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Int J Med Inform. 2019 Nov;131:103958. doi: 10.1016/j.ijmedinf.2019.103958. Epub 2019 Sep 4.

How multimorbid health information consumers interact in an online community Q&A platform.

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University of Maryland, Baltimore County, MD, United States; King Khalid University, Abha, Saudi Arabia. Electronic address:
University of North Carolina at Charlotte, NC, United States.



There is an increasing population of health information consumers (HIC) with multiple conditions (multimorbid). Previous studies explored the online behavior of HIC in general or HIC with a specific disease; however, the behavior of multimorbid HIC remains poorly researched.


This research aims to investigate the behaviors of the multimorbid HIC on community Q&A platforms.


Using kidney disease, a prevalent disease with high likelihood of multimorbidity as a case, we analyzed the online interaction behaviors of HIC with multimorbidity in Quora, a community Q&A platform, and compared them to those of single-disease HIC.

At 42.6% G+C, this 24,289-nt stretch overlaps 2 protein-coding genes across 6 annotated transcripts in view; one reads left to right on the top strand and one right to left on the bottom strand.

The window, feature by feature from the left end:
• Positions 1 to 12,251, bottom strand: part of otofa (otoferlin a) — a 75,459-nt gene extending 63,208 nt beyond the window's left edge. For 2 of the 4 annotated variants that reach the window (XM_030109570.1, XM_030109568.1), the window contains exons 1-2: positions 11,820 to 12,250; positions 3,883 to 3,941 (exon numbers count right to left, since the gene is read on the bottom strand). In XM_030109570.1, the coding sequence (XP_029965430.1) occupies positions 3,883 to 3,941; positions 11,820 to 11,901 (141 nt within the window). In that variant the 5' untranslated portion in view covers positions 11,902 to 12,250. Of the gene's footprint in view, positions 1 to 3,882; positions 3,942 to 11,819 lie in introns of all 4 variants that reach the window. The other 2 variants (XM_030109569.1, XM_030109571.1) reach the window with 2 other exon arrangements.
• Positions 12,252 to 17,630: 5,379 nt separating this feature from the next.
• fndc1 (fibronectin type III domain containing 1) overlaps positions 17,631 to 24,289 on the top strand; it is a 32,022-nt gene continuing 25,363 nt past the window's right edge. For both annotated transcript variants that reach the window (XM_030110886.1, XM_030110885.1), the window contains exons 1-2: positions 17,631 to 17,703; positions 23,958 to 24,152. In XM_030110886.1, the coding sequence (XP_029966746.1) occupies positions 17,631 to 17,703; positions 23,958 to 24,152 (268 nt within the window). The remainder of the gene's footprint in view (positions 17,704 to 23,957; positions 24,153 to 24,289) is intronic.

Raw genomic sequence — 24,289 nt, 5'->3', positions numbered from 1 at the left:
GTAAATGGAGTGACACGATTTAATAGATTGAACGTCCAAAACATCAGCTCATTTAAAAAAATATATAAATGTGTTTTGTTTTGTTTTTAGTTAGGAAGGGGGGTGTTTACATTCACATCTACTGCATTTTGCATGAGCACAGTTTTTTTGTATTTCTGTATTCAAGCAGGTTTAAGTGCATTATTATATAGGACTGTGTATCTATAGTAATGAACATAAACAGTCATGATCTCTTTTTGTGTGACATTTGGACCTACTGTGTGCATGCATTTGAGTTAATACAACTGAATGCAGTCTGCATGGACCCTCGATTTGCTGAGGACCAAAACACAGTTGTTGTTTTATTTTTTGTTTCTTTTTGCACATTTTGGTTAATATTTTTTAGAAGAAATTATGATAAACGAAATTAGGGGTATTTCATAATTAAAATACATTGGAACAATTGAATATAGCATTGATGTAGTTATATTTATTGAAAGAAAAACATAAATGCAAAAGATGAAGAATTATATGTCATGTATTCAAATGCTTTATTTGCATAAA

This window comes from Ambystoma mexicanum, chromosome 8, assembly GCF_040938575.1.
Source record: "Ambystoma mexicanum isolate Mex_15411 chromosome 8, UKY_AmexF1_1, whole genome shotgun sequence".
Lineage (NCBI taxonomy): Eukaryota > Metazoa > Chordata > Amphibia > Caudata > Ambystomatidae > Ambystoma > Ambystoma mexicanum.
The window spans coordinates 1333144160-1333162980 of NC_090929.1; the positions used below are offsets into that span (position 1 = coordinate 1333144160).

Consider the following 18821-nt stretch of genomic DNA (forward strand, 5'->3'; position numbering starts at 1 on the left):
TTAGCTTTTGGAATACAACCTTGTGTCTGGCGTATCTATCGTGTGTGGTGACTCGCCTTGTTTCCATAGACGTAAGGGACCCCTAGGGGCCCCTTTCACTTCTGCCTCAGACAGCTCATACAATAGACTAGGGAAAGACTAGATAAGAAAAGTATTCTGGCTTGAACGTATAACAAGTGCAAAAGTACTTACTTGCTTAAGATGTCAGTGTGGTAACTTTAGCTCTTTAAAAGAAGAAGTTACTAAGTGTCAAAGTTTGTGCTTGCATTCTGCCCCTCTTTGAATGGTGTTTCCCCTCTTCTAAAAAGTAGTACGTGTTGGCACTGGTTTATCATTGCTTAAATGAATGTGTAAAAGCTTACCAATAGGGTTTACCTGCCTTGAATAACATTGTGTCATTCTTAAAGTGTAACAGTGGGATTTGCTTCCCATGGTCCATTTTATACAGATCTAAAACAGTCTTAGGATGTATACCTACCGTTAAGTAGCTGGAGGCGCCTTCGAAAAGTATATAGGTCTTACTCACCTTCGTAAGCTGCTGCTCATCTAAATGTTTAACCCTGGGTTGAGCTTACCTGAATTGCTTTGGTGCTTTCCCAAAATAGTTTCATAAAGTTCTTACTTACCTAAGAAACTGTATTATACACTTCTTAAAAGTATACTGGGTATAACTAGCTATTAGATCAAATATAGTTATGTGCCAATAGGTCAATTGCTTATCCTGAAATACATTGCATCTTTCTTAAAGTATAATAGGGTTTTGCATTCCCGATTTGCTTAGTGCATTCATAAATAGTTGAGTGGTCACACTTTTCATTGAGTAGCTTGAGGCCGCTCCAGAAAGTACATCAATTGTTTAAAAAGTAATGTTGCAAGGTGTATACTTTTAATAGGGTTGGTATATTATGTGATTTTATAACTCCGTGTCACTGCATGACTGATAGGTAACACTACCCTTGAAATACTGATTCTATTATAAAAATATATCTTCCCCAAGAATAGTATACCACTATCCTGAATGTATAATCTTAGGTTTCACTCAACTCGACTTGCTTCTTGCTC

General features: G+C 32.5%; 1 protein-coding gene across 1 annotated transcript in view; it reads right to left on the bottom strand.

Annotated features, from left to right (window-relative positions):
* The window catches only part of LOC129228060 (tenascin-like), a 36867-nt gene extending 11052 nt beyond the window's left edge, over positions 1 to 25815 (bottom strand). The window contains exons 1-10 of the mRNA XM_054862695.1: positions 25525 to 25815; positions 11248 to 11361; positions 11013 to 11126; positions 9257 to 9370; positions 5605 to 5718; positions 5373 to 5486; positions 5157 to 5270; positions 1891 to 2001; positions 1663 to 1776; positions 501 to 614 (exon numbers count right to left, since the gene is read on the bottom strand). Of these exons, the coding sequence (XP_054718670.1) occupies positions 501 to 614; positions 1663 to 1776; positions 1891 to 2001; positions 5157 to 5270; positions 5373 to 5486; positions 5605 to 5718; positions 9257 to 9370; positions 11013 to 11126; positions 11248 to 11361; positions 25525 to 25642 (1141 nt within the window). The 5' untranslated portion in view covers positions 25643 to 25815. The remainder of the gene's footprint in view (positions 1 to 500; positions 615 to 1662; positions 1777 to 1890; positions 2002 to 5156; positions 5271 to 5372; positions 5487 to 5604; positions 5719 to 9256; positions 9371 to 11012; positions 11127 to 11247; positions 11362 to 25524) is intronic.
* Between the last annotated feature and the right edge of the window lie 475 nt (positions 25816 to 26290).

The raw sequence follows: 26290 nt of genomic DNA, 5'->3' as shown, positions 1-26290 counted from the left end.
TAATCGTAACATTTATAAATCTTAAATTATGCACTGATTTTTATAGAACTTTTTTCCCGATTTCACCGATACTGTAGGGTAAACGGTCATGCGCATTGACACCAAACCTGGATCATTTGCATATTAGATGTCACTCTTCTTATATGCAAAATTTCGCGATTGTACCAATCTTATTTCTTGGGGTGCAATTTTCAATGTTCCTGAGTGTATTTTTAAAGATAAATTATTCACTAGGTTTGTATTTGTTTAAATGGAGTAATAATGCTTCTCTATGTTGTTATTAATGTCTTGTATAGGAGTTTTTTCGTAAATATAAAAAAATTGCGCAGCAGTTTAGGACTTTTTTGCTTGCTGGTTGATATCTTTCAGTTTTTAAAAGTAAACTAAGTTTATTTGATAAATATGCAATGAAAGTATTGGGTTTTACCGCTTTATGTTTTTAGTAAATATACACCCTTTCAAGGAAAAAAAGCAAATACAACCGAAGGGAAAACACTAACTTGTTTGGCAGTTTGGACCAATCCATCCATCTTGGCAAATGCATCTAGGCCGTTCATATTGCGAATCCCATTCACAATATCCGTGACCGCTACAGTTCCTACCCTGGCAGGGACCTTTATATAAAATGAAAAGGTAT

The findings of this study reveal significant differences in the online interaction behavior between HIC of single vs. multimorbid diseases. Compared with single-disease HIC, multimorbid HIC are more active in multiple aspects, such as asking questions, following different topics or users, and providing suggestions for improvement of questions and answers. Additionally, multimorbid HIC are more likely to add topics to their questions, and their questions tend to attract more answers than those of single-disease HIC. On the other hand, questions and answers provided from single disease HIC had more views, followers, and upvotes than those from multimorbid HIC.


The high level of activity among multimorbid HIC can be explained by their complex needs for information, driving an increased number of questions and drawing more attention from the whole community in answering them. Multimorbid HIC appear to be valuable contributors to the online community and reasons for the reduced visibility and upvoting of their answers should be investigated.


Chronic disease; Community Q&A; Health information consumer; Online health information; multimorbidity

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